John Simister with Jock and Ted

Staglands History

Staglands Wildlife Reserve was established by John Simister in 1972 in the beautiful Akatarawa Valley near Wellington. John grew up in rural England and as a boy loved to be alone in the woods and fells, watching animal and birdlife. He shrivelled in cities and yearned for wide open sky and a world where birds and animals lived freely in their natural habitat. The Reserve had its beginnings in this childhood and a life in his dreams long before it became a wildlife park. Its creation involved the steady and meticulous re-cycling and sculpting of 25 acres of bush, farmland and water and thousands of tonnes of clay into an idyllic natural home for unusual, iconic and endangered species. John was uncompromising in his attention to the smallest detail and relentless in his pursuit of illustrating nature, its properties and effects.

That detail is the essence of Staglands and Johns skill in creating a world that no one knows has been created, is a rare one indeed.  Since its inception, John has worked tirelessly alongside his partner, Sarah and their committed team to ensure Staglands enduring appeal.

To commemorate Stagland's 40th Anniversary year John, wrote a book 'Staglands The first forty years' which details, amongst other things, the inspiration behind, and trials and tribulations of, developing the Reserve as we know it today. You can purchase this fascinating story directly from us for $12.95 including P&P.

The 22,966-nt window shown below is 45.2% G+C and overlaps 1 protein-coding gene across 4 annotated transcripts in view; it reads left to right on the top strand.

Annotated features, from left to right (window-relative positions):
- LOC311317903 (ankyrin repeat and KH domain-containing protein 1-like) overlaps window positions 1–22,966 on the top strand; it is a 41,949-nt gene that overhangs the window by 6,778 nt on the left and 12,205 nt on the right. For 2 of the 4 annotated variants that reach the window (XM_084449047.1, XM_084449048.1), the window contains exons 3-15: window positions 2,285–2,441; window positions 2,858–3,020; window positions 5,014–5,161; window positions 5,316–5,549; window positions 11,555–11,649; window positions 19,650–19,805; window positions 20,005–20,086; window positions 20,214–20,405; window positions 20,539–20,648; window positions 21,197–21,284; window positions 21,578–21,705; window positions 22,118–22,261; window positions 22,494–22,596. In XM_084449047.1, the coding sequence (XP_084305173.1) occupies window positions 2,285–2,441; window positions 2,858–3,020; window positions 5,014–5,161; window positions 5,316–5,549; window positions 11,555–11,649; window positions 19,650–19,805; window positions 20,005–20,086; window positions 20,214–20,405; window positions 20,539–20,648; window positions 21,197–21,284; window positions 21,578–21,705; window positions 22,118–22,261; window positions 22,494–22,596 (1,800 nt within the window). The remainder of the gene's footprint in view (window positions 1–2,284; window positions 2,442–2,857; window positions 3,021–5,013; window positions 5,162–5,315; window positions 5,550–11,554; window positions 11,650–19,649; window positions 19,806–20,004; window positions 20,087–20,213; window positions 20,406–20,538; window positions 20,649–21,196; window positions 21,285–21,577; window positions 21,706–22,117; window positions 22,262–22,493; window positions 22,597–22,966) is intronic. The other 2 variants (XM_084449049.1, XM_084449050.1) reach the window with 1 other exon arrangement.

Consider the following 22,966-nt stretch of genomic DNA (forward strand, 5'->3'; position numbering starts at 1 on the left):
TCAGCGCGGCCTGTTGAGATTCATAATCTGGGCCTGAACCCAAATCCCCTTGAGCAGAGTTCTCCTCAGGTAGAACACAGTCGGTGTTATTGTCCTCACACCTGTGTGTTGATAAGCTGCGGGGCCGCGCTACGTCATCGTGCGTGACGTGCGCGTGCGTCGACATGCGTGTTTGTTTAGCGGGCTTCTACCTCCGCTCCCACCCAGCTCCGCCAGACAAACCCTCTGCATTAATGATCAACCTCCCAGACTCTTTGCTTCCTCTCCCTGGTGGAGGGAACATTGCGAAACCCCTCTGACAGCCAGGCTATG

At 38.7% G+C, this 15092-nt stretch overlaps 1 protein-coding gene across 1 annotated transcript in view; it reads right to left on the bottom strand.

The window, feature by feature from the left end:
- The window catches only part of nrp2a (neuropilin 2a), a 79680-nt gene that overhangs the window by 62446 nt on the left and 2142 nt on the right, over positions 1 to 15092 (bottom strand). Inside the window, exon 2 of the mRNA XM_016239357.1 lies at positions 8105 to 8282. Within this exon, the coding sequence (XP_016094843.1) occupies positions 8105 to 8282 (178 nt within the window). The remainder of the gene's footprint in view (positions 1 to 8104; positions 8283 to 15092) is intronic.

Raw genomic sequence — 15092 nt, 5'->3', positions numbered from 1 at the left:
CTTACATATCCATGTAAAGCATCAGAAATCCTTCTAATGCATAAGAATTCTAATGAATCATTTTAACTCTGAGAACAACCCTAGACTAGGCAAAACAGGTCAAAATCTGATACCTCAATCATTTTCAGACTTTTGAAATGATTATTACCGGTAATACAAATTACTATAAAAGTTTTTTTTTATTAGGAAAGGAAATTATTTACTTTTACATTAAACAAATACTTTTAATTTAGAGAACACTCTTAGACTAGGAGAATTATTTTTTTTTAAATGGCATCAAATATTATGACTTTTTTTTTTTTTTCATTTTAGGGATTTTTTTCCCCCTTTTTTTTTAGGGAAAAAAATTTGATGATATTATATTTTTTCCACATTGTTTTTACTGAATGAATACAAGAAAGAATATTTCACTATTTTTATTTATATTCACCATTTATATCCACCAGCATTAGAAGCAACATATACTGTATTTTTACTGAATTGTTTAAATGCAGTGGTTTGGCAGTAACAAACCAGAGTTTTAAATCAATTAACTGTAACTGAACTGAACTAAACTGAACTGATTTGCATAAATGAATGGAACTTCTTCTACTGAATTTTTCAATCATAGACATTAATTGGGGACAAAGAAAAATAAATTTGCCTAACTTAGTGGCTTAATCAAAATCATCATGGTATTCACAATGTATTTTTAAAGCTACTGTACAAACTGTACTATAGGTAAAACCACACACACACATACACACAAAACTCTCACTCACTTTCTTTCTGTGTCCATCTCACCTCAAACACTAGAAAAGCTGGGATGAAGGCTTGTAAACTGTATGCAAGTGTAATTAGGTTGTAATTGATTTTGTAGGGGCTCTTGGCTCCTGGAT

Click here to purchase online!

If you’re interested in conservation, click here to read more about how the Staglands works with the Department of Conservation and other organisations to help protect out natural heritage. We have created a wonderful wildlife sanctuary and invite you to share it with us

Our unique wildlife park provides a great family activity close to Wellington and is a relaxing alternative to the Wellington Zoo!

A final word from John Simister, founder and owner of Staglands…

"It is my belief that an enormously rewarding and lifelong appreciation of wildlife can be kindled by a brief, intense encounter with an animal or a bird. Ideally this will be in the wilds of our beautiful bush, maybe on a farm or even at home with grandma's budgie. Few children or adults have such an opportunity nowadays.

Staglands is my attempt to provide that encounter in an environment that is as good as I can possibly make it.

Native animals, birds and plants need our help. Many are unlikely to survive without our willingness to provide huge on-going funding in the form of donations, taxes and physical effort. That willingness to provide help, I believe, is more likely if an interest has been kindled by an enjoyable, first-hand experience, as can be obtained at Staglands."

John Simister

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